On the Structure of the Lower Troposphere in the Summertime Stratocumulus Regime of the Northeast Pacific
Data collected in situ as part of the second field study of the Dynamics and Chemistry of Marine Stratocumulus field program are used to evaluate the state of the atmosphere in the region of field operations near 30°N, 120°W during July 2001, as well as its representation by a variety of routinely available data. The routine data include both the 40-yr European Centre for Medium-Range Weather Forecasts (ECMWF) Re-Analysis (ERA-40) and NCEP–NCAR reanalyses, forecasts from their respective forecast systems (the Integrated and Global Forecast Systems), the 30-km archive from the International Satellite Cloud Climatology Project (ISCCP), the Quick Scatterometer surface winds, and remotely sensed fields derived from radiances measured by the Tropical Rainfall Measuring Mission (TRMM) Microwave Imager (TMI), the Advanced Microwave Sounding Unit, and the Advanced Very High Resolution Radiometer. The analysis shows that outside of the boundary layer the state of the lower troposphere is reasonably represented by the reanalysis and forecast products, with the caveat of a slight warm bias at 850 hPa in the NCEP–NCAR products. Within the planetary boundary layer (PBL) the agreement is not as good: both the boundary layer depth and cloud amount are underpredicted, and the boundary layer temperature correlates poorly with the available data, which may be related to a poor representation of SSTs in this region of persistent cloud cover. ERA-40 also suffers from persistently weak zonal winds within the PBL. Among the satellite records the ISCCP data are found to be especially valuable, evincing skill in both predicting boundary layer depth (from cloud-top temperatures and TMI surface temperatures) and cloud liquid water paths (from cloud optical depths). An analysis of interannual variability (among Julys) based on ERA-40 and the 1983–2001 ISCCP record suggests that thermodynamic quantities show similar interannual and synoptic variability, principally concentrated just above the PBL, while dynamic quantities vary much more on synoptic time scales. Furthermore, the analysis suggests that the correlation between stratocumulus cloud amount and lower-tropospheric stability exhibits considerable spatial structure and is less pronounced than previously thought.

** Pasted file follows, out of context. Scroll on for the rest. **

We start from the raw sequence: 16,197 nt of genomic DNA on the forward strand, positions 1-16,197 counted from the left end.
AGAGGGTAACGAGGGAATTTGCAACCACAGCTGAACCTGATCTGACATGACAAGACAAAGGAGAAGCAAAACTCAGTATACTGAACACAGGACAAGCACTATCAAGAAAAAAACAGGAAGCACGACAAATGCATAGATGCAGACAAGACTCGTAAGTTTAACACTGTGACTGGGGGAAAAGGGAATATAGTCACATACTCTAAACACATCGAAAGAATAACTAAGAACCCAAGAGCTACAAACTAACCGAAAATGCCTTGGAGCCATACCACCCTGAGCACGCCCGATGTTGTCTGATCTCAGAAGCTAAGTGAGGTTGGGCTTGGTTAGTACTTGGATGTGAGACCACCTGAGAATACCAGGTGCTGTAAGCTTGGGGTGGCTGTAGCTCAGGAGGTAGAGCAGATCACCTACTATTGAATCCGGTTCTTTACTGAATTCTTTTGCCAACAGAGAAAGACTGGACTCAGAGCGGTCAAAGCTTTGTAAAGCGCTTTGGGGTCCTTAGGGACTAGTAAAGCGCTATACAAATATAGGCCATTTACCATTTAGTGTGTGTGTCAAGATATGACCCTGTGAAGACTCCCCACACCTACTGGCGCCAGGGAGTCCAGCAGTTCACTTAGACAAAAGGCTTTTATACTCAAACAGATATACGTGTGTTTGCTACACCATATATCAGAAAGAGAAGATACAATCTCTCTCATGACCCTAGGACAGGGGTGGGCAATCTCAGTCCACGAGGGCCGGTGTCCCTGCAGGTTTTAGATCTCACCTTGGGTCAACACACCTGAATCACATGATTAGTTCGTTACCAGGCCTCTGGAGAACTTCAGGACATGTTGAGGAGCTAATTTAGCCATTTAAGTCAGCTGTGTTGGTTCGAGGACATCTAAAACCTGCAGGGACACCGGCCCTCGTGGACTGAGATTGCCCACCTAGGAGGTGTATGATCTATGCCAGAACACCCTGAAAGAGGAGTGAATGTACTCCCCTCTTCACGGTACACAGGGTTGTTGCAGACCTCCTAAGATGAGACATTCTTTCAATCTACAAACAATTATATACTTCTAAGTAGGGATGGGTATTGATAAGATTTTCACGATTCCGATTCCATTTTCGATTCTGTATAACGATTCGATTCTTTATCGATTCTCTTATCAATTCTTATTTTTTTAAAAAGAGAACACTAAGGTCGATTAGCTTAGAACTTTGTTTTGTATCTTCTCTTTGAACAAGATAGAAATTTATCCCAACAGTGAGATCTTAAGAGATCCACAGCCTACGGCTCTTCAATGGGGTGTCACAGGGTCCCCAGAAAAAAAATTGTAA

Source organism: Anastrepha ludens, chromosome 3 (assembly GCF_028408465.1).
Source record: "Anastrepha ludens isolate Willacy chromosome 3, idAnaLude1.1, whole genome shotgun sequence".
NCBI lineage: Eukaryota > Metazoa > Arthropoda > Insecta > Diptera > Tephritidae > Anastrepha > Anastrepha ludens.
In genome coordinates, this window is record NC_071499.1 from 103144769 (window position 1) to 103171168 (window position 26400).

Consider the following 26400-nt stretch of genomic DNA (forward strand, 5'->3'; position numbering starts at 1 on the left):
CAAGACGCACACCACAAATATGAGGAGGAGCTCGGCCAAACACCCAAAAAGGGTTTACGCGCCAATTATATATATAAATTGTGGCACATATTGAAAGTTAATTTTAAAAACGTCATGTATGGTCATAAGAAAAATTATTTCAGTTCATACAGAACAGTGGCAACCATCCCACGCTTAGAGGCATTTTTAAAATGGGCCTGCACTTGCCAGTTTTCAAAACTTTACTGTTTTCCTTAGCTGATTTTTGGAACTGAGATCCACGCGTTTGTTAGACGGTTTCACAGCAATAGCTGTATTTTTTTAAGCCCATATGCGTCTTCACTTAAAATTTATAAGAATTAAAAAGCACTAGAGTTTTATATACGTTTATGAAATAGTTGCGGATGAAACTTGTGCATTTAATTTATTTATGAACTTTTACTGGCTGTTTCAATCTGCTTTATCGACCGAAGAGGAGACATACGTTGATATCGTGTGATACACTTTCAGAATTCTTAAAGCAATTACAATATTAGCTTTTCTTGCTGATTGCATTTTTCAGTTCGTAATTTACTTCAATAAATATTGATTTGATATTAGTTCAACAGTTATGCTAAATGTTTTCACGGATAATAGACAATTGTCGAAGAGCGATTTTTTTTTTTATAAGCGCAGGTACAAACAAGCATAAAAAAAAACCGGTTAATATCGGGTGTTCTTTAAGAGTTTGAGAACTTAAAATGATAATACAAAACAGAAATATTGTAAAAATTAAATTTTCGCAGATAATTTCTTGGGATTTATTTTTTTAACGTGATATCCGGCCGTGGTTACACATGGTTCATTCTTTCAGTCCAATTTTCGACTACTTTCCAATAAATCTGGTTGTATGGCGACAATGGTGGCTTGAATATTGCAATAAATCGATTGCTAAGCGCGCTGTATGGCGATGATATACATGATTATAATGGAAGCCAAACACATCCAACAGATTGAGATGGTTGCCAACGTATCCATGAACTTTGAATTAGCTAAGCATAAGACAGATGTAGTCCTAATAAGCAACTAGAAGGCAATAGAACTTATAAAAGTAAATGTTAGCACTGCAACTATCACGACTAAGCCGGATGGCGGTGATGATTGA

Additional Information© 2007 American Meteorological Society. (Manuscript received 30 June 2005, in final form 26 January 2006) ECMWF ERA-40 data used in this study have been obtained from a variety of locations, including the ECMWF data server, and from the data systems section at NCAR. NNRA data were provided by the NOAA–CIRES Climate Diagnostics Center, Boulder, Colorado (from their Web site online at http://www.cdc.noaa.gov). The ISCCP DX data were obtained from the ISCCP data archives maintained by the NASA DAAC. Dave Stepaniak is thanked for his help with the ERA-40 reanalyses, discussions with Bill Rossow helped facilitate the ISCCP analysis, and Hua-Lu Pan helped provide the GFS data. The QuikSCAT Level 3 Ocean Wind Vector data are obtained from the Physical Oceanography Distributed Active Archive Center (P0.DAAC) at NASA JPL in Pasadena, California (see online at http://podaac.jpl.nasa.gov). TMI data are produced by Remote Sensing Systems and sponsored by the NASA Earth Science REASoN DISCOVER Project. (Data are available online at http://www.remss.com.) GOES-10 data were obtained from the Space Science and Engineering Data Center at the University of Wisconsin. This work was supported by NASA through Fellowship NGT530499 and Grant NAG512559. Comments by B. Albrecht, C. Bretherton, and S. Klein on an early draft of this manuscript greatly improved its presentation.
Published - STEmwr07.pdf